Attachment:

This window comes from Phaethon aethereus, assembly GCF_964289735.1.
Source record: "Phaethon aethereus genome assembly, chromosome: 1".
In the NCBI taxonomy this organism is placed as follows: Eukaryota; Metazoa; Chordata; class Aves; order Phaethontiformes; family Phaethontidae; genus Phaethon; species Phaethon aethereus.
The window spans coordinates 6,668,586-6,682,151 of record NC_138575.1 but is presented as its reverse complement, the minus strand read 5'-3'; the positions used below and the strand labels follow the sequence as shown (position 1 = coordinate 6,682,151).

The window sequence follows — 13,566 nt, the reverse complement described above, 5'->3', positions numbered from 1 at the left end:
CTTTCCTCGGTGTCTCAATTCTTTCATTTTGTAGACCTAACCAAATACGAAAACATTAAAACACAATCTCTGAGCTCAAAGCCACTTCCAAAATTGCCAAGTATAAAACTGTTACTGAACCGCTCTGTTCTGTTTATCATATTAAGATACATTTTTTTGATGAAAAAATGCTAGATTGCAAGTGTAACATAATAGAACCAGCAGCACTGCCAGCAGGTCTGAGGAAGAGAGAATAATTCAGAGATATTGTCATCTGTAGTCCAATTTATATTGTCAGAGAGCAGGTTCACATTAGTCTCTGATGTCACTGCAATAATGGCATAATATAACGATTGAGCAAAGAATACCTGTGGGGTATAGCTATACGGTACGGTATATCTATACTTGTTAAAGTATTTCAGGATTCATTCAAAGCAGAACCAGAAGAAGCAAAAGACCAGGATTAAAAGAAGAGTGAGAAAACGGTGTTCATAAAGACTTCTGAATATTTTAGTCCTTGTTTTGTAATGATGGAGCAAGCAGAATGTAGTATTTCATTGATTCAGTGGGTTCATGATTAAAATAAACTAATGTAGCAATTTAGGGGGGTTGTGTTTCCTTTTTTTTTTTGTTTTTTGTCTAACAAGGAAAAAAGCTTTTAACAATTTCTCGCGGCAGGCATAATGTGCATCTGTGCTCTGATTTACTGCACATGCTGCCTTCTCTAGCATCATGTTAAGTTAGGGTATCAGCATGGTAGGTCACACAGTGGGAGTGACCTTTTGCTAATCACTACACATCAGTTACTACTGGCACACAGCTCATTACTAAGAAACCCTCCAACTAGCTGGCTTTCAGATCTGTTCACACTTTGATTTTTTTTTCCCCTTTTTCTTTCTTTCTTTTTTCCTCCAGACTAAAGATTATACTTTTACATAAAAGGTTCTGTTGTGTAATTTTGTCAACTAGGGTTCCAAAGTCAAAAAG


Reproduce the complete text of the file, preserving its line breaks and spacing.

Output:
This window comes from Phaethon aethereus, assembly GCF_964289735.1.
Source record: "Phaethon aethereus genome assembly, chromosome: 1".
In the NCBI taxonomy this organism is placed as follows: Eukaryota; Metazoa; Chordata; class Aves; order Phaethontiformes; family Phaethontidae; genus Phaethon; species Phaethon aethereus.
The window spans coordinates 6,668,586-6,682,151 of record NC_138575.1 but is presented as its reverse complement, the minus strand read 5'-3'; the positions used below and the strand labels follow the sequence as shown (position 1 = coordinate 6,682,151).

The window sequence follows — 13,566 nt, the reverse complement described above, 5'->3', positions numbered from 1 at the left end:
CTTTCCTCGGTGTCTCAATTCTTTCATTTTGTAGACCTAACCAAATACGAAAACATTAAAACACAATCTCTGAGCTCAAAGCCACTTCCAAAATTGCCAAGTATAAAACTGTTACTGAACCGCTCTGTTCTGTTTATCATATTAAGATACATTTTTTTGATGAAAAAATGCTAGATTGCAAGTGTAACATAATAGAACCAGCAGCACTGCCAGCAGGTCTGAGGAAGAGAGAATAATTCAGAGATATTGTCATCTGTAGTCCAATTTATATTGTCAGAGAGCAGGTTCACATTAGTCTCTGATGTCACTGCAATAATGGCATAATATAACGATTGAGCAAAGAATACCTGTGGGGTATAGCTATACGGTACGGTATATCTATACTTGTTAAAGTATTTCAGGATTCATTCAAAGCAGAACCAGAAGAAGCAAAAGACCAGGATTAAAAGAAGAGTGAGAAAACGGTGTTCATAAAGACTTCTGAATATTTTAGTCCTTGTTTTGTAATGATGGAGCAAGCAGAATGTAGTATTTCATTGATTCAGTGGGTTCATGATTAAAATAAACTAATGTAGCAATTTAGGGGGGTTGTGTTTCCTTTTTTTTTTTGTTTTTTGTCTAACAAGGAAAAAAGCTTTTAACAATTTCTCGCGGCAGGCATAATGTGCATCTGTGCTCTGATTTACTGCACATGCTGCCTTCTCTAGCATCATGTTAAGTTAGGGTATCAGCATGGTAGGTCACACAGTGGGAGTGACCTTTTGCTAATCACTACACATCAGTTACTACTGGCACACAGCTCATTACTAAGAAACCCTCCAACTAGCTGGCTTTCAGATCTGTTCACACTTTGATTTTTTTTTCCCCTTTTTCTTTCTTTCTTTTTTCCTCCAGACTAAAGATTATACTTTTACATAAAAGGTTCTGTTGTGTAATTTTGTCAACTAGGGTTCCAAAGTCAAAAAG